The patient was referred to a liver transplantation center and the biopsy was re-evaluated. Images from the liver biopsy are shown below.

Liver Biopsy Findings
The biopsy shows clusters of “sea-blue” cells that contain pale, foamy cytoplasmic material. These cells stain with the macrophage marker CD68, but not the hepatocyte marker Hep-Par1. The hepatocytes have mild microvesicular steatosis, but no features of steatohepatitis are apparent. Also there is only very little fibrosis. By electron micrograph, the macrophages contain laminated myelin figures.

Sea blue histocytosis syndrome

Major Learning Points
  1. Clinical, non-invasive features of cirrhosis and portal hypertension, such as thrombocytopenia, can have other causes.
  2. Sea-blue histiocytosis (SBH) syndrome can be subtle and not always as prominent as in this case. But SBH syndrome should be kept in mind in certain clinical contexts, including unexplained hepatosplenomegaly.
  3. The published cases of SBH involving the liver are for the most part due to inherited lysosomal storage disorders. Typically the bone marrow is the most commonly affected organ, baring a few exceptions such as patients receiving fat emulsion in total parenteral nutrition.
  4. Electron microscopy, though rarely utilized in today’s clinical hepatopathology practice, could play a helpful role in defining the nature of cytoplasmic accumulations.
Steatohepatitis is a common disease and it has become a frequent cause of referral to liver transplantation centers. In addition, the proportion of liver transplantations for NASH is projected to increase due the availability of new highly efficacious direct antiviral agents for hepatitis C. It is worth highlighting the need to carefully evaluate the clinical, non-invasive parameters of cirrhosis knowing that these assessments are surrogates and can sometimes produce false positive results. In this patient with an enlarged spleen, low platelets, hyperlipidemia and radiologic diagnosis of “fatty liver”, the clinical assessment had pointed in the direction of NASH-related end-stage liver disease. Ultimately, however, this proved to be a case of Nieman-Pick disease which manifests characteristically as hepatosplenomegaly, low platelets and hypercholesterolemia.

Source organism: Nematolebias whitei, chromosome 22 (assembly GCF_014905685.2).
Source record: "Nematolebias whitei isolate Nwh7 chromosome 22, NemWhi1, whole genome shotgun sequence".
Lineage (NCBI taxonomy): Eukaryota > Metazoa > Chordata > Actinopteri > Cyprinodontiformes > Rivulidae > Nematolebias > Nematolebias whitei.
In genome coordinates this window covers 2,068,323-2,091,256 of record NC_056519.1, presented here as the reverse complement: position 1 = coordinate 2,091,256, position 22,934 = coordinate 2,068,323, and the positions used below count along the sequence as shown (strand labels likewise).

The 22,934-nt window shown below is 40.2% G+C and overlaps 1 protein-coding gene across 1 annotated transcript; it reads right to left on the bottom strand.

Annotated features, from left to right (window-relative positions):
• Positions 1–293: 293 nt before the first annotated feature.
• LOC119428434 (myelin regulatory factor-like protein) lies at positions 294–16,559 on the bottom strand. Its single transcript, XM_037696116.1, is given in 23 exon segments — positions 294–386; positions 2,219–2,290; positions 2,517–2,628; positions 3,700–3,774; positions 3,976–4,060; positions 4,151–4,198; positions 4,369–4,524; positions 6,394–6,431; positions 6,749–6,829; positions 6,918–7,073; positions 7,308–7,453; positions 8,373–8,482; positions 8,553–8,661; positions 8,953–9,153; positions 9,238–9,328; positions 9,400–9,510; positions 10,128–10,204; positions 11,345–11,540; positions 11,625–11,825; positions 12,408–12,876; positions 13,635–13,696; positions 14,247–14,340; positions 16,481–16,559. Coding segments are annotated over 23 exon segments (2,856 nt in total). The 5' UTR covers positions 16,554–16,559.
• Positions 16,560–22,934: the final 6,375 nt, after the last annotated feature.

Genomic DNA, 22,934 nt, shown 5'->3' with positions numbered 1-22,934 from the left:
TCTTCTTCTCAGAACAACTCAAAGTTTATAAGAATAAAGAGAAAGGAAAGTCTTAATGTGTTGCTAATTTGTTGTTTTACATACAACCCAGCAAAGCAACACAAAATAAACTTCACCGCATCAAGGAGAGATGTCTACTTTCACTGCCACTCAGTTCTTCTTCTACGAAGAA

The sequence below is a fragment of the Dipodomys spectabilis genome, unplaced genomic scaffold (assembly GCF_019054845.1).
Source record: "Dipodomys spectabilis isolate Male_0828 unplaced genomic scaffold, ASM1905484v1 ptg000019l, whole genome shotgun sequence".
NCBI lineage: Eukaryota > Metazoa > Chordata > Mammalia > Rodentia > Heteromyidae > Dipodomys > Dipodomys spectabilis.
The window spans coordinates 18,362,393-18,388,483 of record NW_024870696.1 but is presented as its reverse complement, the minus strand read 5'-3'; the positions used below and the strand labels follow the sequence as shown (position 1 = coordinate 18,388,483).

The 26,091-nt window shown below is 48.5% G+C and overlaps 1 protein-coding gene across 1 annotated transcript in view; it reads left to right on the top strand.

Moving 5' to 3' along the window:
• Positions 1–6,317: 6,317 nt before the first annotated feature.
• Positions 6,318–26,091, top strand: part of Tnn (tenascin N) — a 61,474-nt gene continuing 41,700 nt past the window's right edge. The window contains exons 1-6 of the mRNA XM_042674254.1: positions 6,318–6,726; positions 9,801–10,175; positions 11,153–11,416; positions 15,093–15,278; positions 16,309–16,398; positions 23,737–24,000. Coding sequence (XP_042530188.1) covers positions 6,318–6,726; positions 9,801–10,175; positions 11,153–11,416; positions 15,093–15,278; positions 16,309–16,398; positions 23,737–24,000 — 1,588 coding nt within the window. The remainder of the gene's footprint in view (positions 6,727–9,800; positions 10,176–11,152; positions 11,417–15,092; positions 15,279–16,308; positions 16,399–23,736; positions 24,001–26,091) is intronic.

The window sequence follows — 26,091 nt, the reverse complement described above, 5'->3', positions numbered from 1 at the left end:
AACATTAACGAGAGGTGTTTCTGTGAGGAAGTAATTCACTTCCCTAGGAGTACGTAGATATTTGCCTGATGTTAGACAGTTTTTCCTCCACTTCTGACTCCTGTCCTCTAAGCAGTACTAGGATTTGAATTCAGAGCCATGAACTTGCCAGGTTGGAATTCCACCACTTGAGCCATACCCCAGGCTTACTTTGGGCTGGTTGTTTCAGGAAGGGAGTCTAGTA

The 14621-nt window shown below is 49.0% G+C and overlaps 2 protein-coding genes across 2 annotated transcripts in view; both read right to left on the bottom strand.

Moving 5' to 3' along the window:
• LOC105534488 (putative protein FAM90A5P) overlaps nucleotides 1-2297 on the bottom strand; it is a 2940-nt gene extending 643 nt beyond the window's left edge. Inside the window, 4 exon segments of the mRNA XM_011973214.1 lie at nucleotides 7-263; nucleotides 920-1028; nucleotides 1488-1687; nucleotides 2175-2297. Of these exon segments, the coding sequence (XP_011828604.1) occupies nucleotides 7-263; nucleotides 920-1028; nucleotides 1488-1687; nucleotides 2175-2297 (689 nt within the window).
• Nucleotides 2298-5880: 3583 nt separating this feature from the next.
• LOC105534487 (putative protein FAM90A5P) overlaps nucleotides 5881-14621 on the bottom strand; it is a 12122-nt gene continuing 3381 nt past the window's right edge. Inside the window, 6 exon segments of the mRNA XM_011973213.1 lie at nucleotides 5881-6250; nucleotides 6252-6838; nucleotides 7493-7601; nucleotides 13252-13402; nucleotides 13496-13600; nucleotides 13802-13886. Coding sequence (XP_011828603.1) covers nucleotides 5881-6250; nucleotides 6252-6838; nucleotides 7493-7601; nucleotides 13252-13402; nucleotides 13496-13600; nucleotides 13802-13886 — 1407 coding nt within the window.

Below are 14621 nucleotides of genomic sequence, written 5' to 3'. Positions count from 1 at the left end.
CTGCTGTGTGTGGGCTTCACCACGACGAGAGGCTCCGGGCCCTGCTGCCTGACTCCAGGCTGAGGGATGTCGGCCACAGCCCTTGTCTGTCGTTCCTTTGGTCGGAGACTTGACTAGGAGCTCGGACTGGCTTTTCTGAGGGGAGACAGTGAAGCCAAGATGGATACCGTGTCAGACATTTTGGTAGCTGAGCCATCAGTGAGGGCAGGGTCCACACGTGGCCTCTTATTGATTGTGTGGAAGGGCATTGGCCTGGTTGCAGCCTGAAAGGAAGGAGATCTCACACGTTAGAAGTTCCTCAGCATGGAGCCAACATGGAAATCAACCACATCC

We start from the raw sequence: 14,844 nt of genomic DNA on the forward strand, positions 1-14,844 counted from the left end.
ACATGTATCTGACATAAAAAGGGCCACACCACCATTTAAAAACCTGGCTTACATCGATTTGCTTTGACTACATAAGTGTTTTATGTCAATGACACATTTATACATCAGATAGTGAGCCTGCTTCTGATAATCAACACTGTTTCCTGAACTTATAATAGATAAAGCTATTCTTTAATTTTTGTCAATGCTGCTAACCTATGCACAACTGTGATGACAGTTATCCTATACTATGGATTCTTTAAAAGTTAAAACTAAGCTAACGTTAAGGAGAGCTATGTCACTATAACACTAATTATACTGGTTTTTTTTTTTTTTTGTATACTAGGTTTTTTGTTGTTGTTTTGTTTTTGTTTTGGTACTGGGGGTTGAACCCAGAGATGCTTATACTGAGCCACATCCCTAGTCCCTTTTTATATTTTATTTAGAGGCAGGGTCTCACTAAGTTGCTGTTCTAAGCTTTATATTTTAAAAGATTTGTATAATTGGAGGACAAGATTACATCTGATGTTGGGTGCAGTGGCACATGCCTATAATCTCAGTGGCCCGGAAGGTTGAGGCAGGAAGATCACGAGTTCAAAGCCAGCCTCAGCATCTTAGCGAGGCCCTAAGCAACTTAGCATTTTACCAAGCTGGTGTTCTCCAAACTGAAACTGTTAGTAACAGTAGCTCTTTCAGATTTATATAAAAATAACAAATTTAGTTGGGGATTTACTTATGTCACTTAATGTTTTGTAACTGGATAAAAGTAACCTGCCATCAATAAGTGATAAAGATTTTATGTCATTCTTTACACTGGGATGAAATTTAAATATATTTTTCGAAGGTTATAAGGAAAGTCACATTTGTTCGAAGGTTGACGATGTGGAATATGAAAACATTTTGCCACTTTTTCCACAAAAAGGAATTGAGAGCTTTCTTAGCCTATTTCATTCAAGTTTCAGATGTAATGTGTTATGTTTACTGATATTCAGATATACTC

The accumulation of lipid material in macrophages of several organs, including the liver, spleen, bone marrow, and lymph nodes, is sometimes referred to as “sea-blue histocytosis” (SBH). The name initially originated form the appearance of these macrophages when stained with Giemsa/PAS, although in the case described above this stain was not necessary to demonstrate these cells. There are many causes of SBH, but in general, it is a feature of lipid or ceroid storage disorders, and can be primary or secondary. The term was first applied in 1941 in the Swiss literature by Dr.  Möschlin and later reported as a syndrome in 1970 by Silverstein et al (N Engl J Med 1970; 282:1-4). The syndrome was attributed to adults with Nieman-Pick disease (NPD) in 1977 by Long et al (Am J Med. 1977;62(4):627-35). NPD was ultimately diagnosed in the patient presented above. Following additional studies, he is believed to have Nieman-Pick disease type B. The SBH syndrome is however not unique to NPD and histopathology lacks the specificity to make an etiologic diagnosis in most cases. 

Determining an etiology for SBH syndrome requires the combination of clinical, histopathological, biochemical and genetic information. Some of the other primary/inherited diseases associated with the SBH are cholesterol ester storage disease, Gaucher disease, hypertriglyceridemia (with mutation in the receptor-binding region of the apoE molecule), lecithin-cholesterol acyltransferase deficiency (i.e., Norum disease), ceroid lipofuscinosis and Tangier disease. Several acquired conditions have also been associated SBH, including administration of fat emulsion in total parenteral nutrition, as well as some hematologic conditions. The bone marrow, and less likely the liver, is the usual site of SBH accumulation in these hematologic conditions, such as in myelodysplastic syndrome (J Clin Pathol. 1993 Nov;46(11):1030-2).

Contributed by:
Oyedele Adeyi, MD
Department of Pathology, Toronto General Hospital, Toronto, Ontario.